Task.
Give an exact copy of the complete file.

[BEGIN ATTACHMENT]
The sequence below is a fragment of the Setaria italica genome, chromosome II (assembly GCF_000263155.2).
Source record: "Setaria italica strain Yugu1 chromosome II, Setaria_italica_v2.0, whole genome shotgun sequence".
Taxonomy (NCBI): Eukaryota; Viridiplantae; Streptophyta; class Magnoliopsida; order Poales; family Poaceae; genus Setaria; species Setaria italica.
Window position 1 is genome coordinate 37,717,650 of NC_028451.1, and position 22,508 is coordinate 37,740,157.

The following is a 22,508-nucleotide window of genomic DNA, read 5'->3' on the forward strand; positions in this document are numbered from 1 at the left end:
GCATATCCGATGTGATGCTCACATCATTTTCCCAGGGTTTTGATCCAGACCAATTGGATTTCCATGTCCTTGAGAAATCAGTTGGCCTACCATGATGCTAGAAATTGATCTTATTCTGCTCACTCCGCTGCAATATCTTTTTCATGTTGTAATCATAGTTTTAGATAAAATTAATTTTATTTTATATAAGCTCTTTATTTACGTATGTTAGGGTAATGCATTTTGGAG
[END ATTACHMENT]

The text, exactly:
The sequence below is a fragment of the Setaria italica genome, chromosome II (assembly GCF_000263155.2).
Source record: "Setaria italica strain Yugu1 chromosome II, Setaria_italica_v2.0, whole genome shotgun sequence".
Taxonomy (NCBI): Eukaryota; Viridiplantae; Streptophyta; class Magnoliopsida; order Poales; family Poaceae; genus Setaria; species Setaria italica.
Window position 1 is genome coordinate 37,717,650 of NC_028451.1, and position 22,508 is coordinate 37,740,157.

The following is a 22,508-nucleotide window of genomic DNA, read 5'->3' on the forward strand; positions in this document are numbered from 1 at the left end:
GCATATCCGATGTGATGCTCACATCATTTTCCCAGGGTTTTGATCCAGACCAATTGGATTTCCATGTCCTTGAGAAATCAGTTGGCCTACCATGATGCTAGAAATTGATCTTATTCTGCTCACTCCGCTGCAATATCTTTTTCATGTTGTAATCATAGTTTTAGATAAAATTAATTTTATTTTATATAAGCTCTTTATTTACGTATGTTAGGGTAATGCATTTTGGAG